3 Sep 2012

Revised Girl With The Dragon Tattoo Drawing

Do you remember this image that I did a while back as a canvas bag design? After about a week of looking at it I was really unhappy, it was way too busy, and I didn't like all the shading that I did on the original line drawing. I posted an evolution of the drawing that you can see here, and even when I originally posted it I preferred the simple drawing. I asked two friends of mine Declan Shalvey, an award winning comic book artist, and his partner master colourist Jordie Bellaire for some constructive feedback; they were really good to give me some helpful pointers. I put the piece on the shelf for a few months but last night I decided to go back to it after I was inspired by a book I was listening to*.

I liked the texture that I had developed in the hair and vest in the second stage of shading, so I just placed one layer on top of the other in Photoshop and erased the shading on the skin. Immediately I could see an improvement. I also made a colour palette to try to simplify my image, I used the original image as a starting point. I read Jordie's blog a lot and I've been trying to pick up some trade secrets, she does lots of palettes from films that she likes and then uses these to colour work. After making the palette above I was not too thrilled with the colours so I did some playing around and came up with the one below, I'm new to this so I was kind stumbling about a bit.

I added shape and contour with large shapes of colour, which kinda reminded me of the lino cutting process I used to do in college. This has the advantage of leaving the delicate black line still very visible.

I like this stage I felt she looked too much like a zombie with the blue flesh tone, I don't think I'm confident enough yet to use such bold colour with much skill. You'll also notice I changed the colour of the vest to try to tie in the background more and introduced this as an eye shadow colour too.

I went back to the original green image and pulled out some of the skin tone layers, removing all the complicated brush ones and played around with the existing blue layers. The result is more subtle than the zombie version, and more delicate than the scratchy green image. I'm much happier with this version that the over-reaching mess of the first attempt. I'm really happy that I saved all my stages so I was able to revisit this piece. I will have this new revised canvas bag on the stall from this weekend.

So be honest, which do you prefer?

Update: After reading the really constructive advice from Declan in the comments below I reassessed my last minute wimp out from the blue skin. I went back to the image again(wouldn't Stephen King be so proud after all his advice for going with my gut and taking on difficult rewrites!) and brought it back to the blue. I also tweaked the background too, pushing the right side back into darkness and brightening the left side.

I really value critiques, they can be hard to give, especially to friends. Declan was always great for this in college, people sometimes thought he was brutal, but I thought it was more constructive that someone expected more from me and didn't accept the first result.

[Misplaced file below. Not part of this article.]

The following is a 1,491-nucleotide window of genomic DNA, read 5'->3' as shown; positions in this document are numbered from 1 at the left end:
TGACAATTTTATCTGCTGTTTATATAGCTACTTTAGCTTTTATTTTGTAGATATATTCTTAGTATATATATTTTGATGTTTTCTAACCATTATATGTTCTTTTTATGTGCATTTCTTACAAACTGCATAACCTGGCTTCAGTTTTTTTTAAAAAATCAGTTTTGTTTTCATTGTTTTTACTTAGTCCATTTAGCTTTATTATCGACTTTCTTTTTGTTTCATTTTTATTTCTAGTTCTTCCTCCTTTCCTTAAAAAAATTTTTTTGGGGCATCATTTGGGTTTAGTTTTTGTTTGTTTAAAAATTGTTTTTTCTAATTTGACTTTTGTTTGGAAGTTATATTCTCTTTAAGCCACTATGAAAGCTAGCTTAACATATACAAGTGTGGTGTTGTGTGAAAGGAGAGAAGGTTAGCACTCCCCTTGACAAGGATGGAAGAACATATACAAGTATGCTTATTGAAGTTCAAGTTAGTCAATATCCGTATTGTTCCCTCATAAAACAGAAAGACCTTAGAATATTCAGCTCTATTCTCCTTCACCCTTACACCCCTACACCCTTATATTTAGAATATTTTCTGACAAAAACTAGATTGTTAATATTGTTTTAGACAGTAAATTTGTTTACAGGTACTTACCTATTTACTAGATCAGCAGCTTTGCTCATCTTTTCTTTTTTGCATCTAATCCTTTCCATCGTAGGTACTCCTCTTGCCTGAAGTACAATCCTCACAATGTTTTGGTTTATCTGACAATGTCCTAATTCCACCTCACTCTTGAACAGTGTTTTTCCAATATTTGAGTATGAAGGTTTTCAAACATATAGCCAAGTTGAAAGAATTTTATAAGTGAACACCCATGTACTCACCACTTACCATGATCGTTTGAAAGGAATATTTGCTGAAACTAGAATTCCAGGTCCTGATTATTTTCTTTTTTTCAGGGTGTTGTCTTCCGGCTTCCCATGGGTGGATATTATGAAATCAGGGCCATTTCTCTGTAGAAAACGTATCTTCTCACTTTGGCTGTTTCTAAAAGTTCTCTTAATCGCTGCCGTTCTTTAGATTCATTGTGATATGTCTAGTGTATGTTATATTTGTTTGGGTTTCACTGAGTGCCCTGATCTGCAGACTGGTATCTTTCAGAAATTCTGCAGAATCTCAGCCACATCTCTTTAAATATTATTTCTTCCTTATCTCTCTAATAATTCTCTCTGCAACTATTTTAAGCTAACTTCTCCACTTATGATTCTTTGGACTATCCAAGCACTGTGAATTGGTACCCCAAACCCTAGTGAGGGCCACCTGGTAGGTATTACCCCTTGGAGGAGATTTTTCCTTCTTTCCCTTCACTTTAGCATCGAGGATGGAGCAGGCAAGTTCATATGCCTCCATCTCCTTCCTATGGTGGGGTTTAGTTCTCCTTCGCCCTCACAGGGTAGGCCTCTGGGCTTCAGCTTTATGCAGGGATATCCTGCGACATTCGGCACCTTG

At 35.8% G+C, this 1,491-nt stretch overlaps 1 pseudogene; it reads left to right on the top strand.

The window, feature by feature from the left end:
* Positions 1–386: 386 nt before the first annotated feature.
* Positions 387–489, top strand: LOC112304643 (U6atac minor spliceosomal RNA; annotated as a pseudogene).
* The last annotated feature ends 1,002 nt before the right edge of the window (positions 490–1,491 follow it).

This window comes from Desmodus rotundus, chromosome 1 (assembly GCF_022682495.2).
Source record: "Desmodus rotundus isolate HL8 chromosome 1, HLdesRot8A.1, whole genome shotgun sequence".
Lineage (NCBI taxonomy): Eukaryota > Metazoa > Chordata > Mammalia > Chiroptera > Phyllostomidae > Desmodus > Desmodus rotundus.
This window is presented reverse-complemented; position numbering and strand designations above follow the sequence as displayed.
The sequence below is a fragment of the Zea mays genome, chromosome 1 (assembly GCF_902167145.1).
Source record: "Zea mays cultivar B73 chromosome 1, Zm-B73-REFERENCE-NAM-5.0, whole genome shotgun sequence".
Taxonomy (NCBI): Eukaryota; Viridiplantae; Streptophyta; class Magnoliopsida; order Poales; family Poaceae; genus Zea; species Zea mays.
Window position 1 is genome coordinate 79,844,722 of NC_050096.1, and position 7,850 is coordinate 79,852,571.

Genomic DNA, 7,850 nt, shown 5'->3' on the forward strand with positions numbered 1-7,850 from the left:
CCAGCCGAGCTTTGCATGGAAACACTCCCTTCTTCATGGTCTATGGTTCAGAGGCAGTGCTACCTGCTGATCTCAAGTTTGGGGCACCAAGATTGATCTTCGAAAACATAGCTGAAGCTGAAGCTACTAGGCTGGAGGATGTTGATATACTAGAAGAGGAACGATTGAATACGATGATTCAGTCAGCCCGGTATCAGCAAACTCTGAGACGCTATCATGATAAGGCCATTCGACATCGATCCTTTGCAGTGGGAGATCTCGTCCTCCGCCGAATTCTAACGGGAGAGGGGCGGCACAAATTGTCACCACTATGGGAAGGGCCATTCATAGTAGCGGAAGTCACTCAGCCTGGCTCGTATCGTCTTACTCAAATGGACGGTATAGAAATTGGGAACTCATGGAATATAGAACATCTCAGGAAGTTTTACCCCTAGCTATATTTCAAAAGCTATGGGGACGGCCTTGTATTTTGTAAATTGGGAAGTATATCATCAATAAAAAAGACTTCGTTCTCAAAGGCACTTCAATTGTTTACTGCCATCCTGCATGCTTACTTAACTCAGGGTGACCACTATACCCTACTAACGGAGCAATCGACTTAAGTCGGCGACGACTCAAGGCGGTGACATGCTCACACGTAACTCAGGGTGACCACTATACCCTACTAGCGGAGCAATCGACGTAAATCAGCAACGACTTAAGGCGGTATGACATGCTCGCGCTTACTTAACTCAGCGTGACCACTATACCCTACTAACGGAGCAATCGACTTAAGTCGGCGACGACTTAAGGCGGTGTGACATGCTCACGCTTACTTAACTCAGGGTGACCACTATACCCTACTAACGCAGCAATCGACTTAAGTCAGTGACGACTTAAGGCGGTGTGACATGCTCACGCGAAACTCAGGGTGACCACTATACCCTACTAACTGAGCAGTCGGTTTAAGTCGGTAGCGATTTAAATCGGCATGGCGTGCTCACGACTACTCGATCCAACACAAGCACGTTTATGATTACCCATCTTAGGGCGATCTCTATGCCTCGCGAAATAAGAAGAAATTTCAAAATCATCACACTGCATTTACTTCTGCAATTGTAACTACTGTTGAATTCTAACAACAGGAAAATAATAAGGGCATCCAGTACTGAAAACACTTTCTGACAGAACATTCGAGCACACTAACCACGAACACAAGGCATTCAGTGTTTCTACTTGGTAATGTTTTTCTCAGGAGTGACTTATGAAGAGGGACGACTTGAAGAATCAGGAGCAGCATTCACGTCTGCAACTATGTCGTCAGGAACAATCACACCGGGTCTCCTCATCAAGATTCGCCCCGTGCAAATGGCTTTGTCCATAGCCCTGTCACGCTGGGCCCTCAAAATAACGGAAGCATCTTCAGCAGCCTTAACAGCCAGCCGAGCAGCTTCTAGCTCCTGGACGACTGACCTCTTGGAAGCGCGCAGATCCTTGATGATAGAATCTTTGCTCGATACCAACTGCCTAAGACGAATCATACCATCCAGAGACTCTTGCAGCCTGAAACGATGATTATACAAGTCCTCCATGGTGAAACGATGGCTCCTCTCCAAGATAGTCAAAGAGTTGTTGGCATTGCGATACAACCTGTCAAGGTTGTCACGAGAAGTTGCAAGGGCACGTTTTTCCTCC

*For the past week I've been listening to On Writing by Stephen King, which is a hybrid autobiography and a manual for aspiring writers. I listened to it because I'm an avid Stephen King listener(all his book that I read are audio) and I love his book introductions which give a window into his life and process. Even though I enjoy writing as a hobby for this blog most of what he was talking about applied to the artistic process too. There was one particular passage that talked about leaving a book in the drawer to brew for a few weeks that reminded me of this drawing, and how I might be better equipped to view it with unlazy eyes.

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  1. I think the new version is much nicer! The drawing is a lot more open and readable and the colouring is more striking and eyecatching.

    To be honest though, I kinda prefer your palette approach. It's the most visually bold version and called my attention straight away. I think in the end you might have gotten insecure about what you were doing and went back to the first piece and pulled too much from it.

    I think that sometimes finding a medium between 2 versions of a piece means that you lose the best thing from both, rather than gaining them. It's not a huge criticism, just what comes to my mind, but i think you could push slightly towards your palette version to make it more interesting. Maybe make that texture more subtle of transparent so it isn't competing for your attention.

    Great stuff though! really happy you went back and re-evaluated it :)

    1. Thanks a million for your advice I really appreciate it. There is not many people left in Limerick to bounce ideas off, everyone has gotten very specialised in what they are doing.

      As you can see I went back again to the piece, and listened more to my original idea, rather than playing it safe.

      Hope all is well with you! Where are you at the moment, Dublin or New York?


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